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Deburr using drill and 400 grit sandpaper?

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I am just getting started, and I have some sheet metal of a CH 750 rudder kit that I was preparing. I found that many (if not almost all) holes in the sheet metal had burrs, so I gently used a large drill bit to get rid of the worst of it, and then used 400 grit sandpaper to level the remainder. This process seems to keep me safe from countersinking, but causes some pretty ugly scuffing/scratching on the sheet metal. I guess I would see the same results if I used a smooth file.

First, am I causing any damage to the skin by doing this? I think not, as I have seen others use files. But worth asking.

Second, any thoughts or suggestions on what to do about the scuffing/scratches? Can I buff out the scuffing/scratching before riveting? If so how?

Any advice would be most appreciated. Rather try to understand now before I make mistakes down the line that would be more expensive. Thanks.
 

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Victor Bravo

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That's pretty much show quality for the Zenith 750. It was designed as a simple and not-fancy rough and tumble machine. The worst thing that could happen is that you'd have to prime and paint the rudder. Very very very few CH STOL airplanes are polished aluminum.

When you start building your own assemblies instead of repairing someone else's, just use sharp, new drill bits. And figure out the correct pressure and speed that gives you the best results.

There are special hole deburring bits sold by Aircraft Spruce. They are sharp little hooks that you swirl around the edge of the hole. Work pretty good.

Another thing you can try if you want to is called a drill-reamer or "dreamer". They are used in aerospace mfg. all the time. The end of the bit is a little smaller drill, and then the next section is a final size reamer... all in one bit. That should create a pretty good hole by itself.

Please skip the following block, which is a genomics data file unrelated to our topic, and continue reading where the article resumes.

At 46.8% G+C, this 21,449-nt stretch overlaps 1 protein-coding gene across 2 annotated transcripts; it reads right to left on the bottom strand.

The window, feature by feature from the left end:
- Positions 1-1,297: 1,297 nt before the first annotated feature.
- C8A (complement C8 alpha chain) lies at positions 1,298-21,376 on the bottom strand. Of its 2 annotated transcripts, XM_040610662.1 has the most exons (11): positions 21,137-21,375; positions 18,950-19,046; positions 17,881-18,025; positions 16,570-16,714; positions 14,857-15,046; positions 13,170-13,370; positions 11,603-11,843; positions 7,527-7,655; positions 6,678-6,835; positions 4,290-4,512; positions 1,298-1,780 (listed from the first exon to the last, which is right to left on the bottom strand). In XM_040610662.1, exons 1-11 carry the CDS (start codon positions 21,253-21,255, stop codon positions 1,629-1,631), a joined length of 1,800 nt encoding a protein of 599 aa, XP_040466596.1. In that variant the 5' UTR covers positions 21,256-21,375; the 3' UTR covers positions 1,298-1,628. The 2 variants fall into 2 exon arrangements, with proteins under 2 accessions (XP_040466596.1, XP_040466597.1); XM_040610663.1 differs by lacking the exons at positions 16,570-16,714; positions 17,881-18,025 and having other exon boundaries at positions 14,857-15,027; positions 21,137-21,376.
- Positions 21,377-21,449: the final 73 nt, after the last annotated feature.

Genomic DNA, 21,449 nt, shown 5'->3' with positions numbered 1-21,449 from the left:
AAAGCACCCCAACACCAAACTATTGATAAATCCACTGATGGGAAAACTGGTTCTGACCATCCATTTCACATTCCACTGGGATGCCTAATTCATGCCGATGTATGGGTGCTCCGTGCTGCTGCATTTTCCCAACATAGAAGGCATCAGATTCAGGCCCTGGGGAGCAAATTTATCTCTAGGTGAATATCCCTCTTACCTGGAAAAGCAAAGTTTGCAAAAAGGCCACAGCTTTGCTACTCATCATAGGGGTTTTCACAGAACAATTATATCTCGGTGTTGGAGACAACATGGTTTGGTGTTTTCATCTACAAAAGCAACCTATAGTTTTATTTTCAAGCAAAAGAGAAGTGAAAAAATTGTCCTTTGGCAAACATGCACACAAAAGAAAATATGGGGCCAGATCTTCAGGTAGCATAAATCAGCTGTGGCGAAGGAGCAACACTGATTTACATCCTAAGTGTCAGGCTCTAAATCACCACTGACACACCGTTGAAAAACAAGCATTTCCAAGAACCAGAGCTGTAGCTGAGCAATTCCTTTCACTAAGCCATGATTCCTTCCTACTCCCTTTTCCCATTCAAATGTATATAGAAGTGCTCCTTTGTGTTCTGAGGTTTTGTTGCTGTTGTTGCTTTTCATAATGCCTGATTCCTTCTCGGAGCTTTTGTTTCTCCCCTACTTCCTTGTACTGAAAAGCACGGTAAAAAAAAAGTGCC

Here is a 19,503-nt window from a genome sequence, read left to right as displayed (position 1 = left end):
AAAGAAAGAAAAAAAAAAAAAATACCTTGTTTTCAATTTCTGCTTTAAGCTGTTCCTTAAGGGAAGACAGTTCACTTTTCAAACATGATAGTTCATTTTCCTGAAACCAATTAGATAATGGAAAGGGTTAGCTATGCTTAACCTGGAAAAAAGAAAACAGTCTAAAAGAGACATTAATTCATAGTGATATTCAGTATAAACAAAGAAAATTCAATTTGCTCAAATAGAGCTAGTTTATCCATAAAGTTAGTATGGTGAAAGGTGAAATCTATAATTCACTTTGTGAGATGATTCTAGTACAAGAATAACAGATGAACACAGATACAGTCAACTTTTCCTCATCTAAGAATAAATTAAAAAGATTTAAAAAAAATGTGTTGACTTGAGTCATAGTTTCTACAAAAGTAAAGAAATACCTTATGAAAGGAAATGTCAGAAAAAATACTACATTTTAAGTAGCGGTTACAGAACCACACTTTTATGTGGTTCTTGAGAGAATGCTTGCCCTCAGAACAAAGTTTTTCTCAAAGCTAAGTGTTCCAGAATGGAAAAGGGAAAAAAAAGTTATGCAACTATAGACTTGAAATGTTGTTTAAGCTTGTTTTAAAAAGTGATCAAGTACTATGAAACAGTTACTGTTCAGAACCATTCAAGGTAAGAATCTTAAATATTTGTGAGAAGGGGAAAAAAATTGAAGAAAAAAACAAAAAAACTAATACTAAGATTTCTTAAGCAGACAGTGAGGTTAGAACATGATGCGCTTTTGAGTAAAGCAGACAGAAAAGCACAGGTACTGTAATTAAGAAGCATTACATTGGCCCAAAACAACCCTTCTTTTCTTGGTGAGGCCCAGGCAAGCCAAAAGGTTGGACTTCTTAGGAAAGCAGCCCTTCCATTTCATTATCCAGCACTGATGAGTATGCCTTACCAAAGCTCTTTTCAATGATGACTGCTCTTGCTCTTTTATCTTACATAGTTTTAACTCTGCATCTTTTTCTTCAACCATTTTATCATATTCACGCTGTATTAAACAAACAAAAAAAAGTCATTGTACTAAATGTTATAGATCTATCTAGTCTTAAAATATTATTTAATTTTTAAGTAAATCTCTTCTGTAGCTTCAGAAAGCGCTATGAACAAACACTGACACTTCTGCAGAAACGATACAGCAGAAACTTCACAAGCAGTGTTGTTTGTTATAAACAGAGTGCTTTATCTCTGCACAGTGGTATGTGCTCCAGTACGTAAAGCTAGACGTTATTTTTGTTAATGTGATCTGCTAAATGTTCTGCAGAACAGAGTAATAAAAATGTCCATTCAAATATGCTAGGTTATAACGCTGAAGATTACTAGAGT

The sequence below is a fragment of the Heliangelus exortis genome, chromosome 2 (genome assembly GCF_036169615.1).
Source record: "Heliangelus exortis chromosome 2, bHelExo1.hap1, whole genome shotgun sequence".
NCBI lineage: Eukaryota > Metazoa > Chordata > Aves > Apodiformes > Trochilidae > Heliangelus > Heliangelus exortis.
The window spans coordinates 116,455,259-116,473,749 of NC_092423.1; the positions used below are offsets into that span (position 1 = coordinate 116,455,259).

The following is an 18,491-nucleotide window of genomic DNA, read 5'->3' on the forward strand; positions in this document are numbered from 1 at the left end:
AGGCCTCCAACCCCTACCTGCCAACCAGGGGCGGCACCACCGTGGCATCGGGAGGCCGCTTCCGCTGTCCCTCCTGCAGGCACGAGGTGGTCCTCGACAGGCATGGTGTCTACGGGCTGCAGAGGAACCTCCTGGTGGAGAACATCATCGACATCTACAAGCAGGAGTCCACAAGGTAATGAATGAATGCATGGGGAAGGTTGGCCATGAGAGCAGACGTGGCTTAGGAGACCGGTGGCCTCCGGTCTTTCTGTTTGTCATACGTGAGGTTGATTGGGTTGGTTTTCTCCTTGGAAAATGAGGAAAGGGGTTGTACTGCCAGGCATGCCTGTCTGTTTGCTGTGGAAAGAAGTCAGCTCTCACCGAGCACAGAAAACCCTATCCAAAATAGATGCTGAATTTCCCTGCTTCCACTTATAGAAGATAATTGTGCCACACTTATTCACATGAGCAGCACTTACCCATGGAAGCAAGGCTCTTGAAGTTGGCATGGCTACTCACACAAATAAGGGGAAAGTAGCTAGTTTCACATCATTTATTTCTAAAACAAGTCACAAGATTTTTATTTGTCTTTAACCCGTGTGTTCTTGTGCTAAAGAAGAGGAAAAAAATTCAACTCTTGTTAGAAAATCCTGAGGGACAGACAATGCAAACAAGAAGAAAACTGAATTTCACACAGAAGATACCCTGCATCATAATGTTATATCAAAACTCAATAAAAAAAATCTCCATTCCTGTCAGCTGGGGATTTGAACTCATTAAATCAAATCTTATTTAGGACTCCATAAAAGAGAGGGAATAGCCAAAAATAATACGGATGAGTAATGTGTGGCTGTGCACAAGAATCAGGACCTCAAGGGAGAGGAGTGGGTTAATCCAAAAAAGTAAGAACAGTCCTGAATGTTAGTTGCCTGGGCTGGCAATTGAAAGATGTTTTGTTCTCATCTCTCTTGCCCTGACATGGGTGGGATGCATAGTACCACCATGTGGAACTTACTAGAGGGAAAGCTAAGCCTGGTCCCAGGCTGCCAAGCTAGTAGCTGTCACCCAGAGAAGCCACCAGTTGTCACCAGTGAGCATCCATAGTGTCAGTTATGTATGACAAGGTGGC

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Thanks. I was surprised at the amount of burring for some of the parts, but I think I will get the hang of it for future parts.

Any ideas how to remove the scuffs there? I guess going up in grit could make the things a bit better.
 

cvairwerks

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In production, we generally deburred using a piece of a vixen or bastard file glued to a wood block. Occasionally we would use IN and OUT deburr tools on structure greater than .063" thick. We would then use red scotchbrite to polish up the area a little. Most of the time, for aluminum parts, we then cleaned, alodined and primed the area, including the holes. Engineering called out things different for some locations.

For quick, power deburring, use a 2" roloc wheel with red scotchbrite and touch it just enough to smooth the area. It doesn't take much pressure or time to do it, but you do need to practice a little on some scrap until you get the feel for it. All you want to do is make the area around the hole smooth and not remove material.
 

TFF

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Buy the tool. It will save your hands. It’s not perfect but it’s cheap enough to be worth it. If you are really bothered, aluminum polish and some artificial elbows will make it look better.
 

Victor Bravo

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There is also a fantastic tool called the Cogsdill Deburring Tool. Probably goes back to WW2 aircraft manufacturing. It can de-burr both sides of a drilled hole in under five seconds. After a very short amount of practice to develop the technique, you can make great speed with it.

But Heintz himself advocates the use of a coarse file, carefully slid across the surface. As CV Airwerks mentioned, a chunk of a coarse file, glued to a block of wood, is an indispensable thing to have on the bench while you are working with sheet metal. It's a perfect use for an inexpensive HF brand vixen file that has been broken, dropped and shattered, etc. Especially since you can put one in a vise, whack it with a mallet, and have your hot glue gun heating up at the same time.

The (small wood block with the short file piece glued on) tool is also a fantastic tool for deburring edges of sheared sheets.
 

Angusnofangus

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But Heintz himself advocates the use of a coarse file, carefully slid across the surface. As CV Airwerks mentioned, a chunk of a coarse file, glued to a block of wood, is an indispensable thing to have on the bench while you are working with sheet metal. It's a perfect use for an inexpensive HF brand vixen file that has been broken, dropped and shattered, etc. Especially since you can put one in a vise, whack it with a mallet, and have your hot glue gun heating up at the same time.

The (small wood block with the short file piece glued on) tool is also a fantastic tool for deburring edges of sheared sheets.
This method, using a vixen file, is exactly what the aircraft manufacturer that I retired from specified for deburring. But only on the exit side of the hole. Common practice elsewhere is Roloc disc, as per CV Airwerks.
 

BBerson

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I think an abrasive spot facer with a pilot would be elegant. Should be smaller than the rivet so nothing would show.
 

cvairwerks